5.6.09

Deconstruct to reconstruct

I just wanted to point people's attention to this excellent article written by Peter Carrell of Anglican Down Under and Hermeneutics and Human Dignity. At this particular point in my household's lives, where one of us is about to be accepted into the Anglican Church and the other is hoping to work for that same institution, this article is very helpful for how it helps both of us to articulate our pathway and the reasons why we sit within one particular denominational response to discipleship.

It also helps me to articulate that what I am experiencing at college is the latter rather than the former of the following definition of critical scholarship. Sometimes, it might feel as though I am engaging in the former but I just need to sit a little longer and open my ears a little wider and listen until the end of the sentence is spoken, both by myself, my class-mates and my lecturers.

...there is critical scholarship which destroys Scripture (i.e. diminishes, denigrates, deconstructs Scripture as Holy Scripture), and there is critical scholarship which reconstructs Scripture (i.e.like an engine rebuild, pulls Scripture to pieces, examines each piece, then rebuilds it).

Peter Carrell also does much to equip us with words for the apologetic task of presenting the continuity between the Old Testament and the New Testament.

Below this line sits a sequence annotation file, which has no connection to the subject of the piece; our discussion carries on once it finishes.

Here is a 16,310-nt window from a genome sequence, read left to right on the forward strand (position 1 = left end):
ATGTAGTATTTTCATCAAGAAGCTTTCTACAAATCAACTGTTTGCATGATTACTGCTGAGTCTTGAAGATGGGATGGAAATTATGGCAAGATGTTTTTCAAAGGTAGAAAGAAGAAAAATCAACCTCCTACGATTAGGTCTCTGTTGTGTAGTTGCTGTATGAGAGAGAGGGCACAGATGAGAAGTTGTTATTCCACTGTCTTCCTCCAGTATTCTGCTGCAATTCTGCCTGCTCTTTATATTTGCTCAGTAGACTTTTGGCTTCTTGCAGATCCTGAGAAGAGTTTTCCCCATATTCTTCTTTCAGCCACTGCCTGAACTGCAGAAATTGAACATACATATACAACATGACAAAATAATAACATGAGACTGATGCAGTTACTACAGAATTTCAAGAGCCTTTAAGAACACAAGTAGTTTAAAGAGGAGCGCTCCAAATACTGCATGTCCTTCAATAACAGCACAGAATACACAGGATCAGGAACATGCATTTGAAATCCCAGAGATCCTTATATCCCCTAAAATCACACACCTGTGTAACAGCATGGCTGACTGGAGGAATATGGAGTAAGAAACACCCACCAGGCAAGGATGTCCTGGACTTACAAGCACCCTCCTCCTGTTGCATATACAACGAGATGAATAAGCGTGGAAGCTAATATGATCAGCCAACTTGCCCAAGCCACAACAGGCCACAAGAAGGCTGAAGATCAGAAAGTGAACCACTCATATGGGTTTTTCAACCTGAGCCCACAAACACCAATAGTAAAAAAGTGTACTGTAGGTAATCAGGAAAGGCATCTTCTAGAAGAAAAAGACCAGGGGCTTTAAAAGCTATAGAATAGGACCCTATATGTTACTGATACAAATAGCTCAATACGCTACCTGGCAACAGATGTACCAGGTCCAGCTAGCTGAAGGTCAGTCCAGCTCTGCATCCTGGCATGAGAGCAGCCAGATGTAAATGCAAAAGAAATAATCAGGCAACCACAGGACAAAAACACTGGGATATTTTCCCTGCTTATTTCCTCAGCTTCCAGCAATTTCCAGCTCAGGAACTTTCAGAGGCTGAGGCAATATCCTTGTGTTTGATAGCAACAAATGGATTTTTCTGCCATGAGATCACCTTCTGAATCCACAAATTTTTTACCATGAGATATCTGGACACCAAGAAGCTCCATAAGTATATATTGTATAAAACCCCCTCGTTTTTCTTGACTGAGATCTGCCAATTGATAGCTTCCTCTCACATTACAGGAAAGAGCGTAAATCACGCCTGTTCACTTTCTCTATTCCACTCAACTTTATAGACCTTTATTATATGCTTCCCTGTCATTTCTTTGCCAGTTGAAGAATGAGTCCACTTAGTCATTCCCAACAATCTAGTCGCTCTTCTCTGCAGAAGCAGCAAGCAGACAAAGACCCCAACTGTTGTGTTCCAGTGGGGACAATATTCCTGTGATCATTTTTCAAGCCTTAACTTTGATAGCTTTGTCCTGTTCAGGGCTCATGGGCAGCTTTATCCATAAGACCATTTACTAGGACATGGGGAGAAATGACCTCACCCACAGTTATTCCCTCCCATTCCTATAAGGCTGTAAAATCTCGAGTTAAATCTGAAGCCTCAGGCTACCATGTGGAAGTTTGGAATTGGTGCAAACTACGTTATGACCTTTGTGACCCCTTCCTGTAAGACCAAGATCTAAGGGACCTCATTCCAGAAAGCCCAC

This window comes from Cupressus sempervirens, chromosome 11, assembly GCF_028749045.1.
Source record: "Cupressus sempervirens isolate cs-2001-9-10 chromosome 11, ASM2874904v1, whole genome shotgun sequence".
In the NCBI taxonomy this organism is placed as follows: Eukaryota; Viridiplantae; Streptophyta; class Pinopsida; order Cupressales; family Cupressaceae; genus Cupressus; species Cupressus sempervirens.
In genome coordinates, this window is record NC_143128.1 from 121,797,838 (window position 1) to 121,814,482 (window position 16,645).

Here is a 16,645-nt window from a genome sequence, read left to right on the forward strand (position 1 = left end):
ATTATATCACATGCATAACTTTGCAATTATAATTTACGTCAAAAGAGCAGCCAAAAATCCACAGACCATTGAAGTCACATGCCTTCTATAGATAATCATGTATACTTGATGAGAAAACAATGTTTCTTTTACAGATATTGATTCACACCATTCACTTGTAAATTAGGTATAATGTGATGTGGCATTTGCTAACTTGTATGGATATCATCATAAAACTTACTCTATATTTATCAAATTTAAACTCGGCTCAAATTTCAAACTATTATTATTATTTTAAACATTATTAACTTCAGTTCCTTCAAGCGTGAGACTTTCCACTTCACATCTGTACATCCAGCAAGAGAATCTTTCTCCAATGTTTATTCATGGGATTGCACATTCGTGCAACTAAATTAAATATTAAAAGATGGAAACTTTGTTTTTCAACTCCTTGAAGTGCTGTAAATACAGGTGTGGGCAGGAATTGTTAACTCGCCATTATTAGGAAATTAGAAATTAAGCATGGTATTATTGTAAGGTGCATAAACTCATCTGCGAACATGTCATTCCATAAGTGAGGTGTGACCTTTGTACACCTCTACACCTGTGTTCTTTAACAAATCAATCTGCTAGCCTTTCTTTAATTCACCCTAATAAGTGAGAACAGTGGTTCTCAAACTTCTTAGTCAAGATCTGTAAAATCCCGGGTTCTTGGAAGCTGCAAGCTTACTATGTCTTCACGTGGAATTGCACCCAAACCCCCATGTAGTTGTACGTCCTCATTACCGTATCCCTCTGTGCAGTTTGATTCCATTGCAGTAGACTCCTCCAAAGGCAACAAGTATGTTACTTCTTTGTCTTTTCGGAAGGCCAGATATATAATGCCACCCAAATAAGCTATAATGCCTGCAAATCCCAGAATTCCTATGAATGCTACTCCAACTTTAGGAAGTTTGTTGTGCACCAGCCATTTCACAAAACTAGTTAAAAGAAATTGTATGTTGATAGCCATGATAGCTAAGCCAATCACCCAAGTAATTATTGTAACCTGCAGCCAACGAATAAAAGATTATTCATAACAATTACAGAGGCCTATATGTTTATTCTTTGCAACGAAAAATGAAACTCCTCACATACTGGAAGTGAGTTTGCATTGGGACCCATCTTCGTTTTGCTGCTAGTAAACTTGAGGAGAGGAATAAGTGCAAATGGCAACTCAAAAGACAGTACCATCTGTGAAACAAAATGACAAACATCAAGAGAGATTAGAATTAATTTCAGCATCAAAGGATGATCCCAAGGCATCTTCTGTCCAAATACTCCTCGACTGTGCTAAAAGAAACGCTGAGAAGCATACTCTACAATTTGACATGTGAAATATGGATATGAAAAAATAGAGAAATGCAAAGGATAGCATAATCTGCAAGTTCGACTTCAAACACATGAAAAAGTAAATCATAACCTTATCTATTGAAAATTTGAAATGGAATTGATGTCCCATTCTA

Jesus cannot be understood apart the Jewish Scripture, Jewish Scripture cannot be understood apart
from Jesus; what is needed is an interpretation which relates the two – and it is this
that Jesus provides (Luke 24:27 And beginning with Moses and all the Prophets, he interpreted to them in all the Scriptures the things concerning himself).


And his postured solution to our communion's divisiveness makes clear sense, but is, of course, marred by our inability to practise it:

One challenge Anglicans face is understanding how a world communion of provincial Anglican churches should organise its life. My argument here is that 1 Corinthians 11:17-12.31 (indeed, the whole of 1 Corinthians) implies the need for the "local" church to bring unresolved difficulties to the "universal" church in order for resolution to be found through teaching based on Scripture.

Thank you, Peter.

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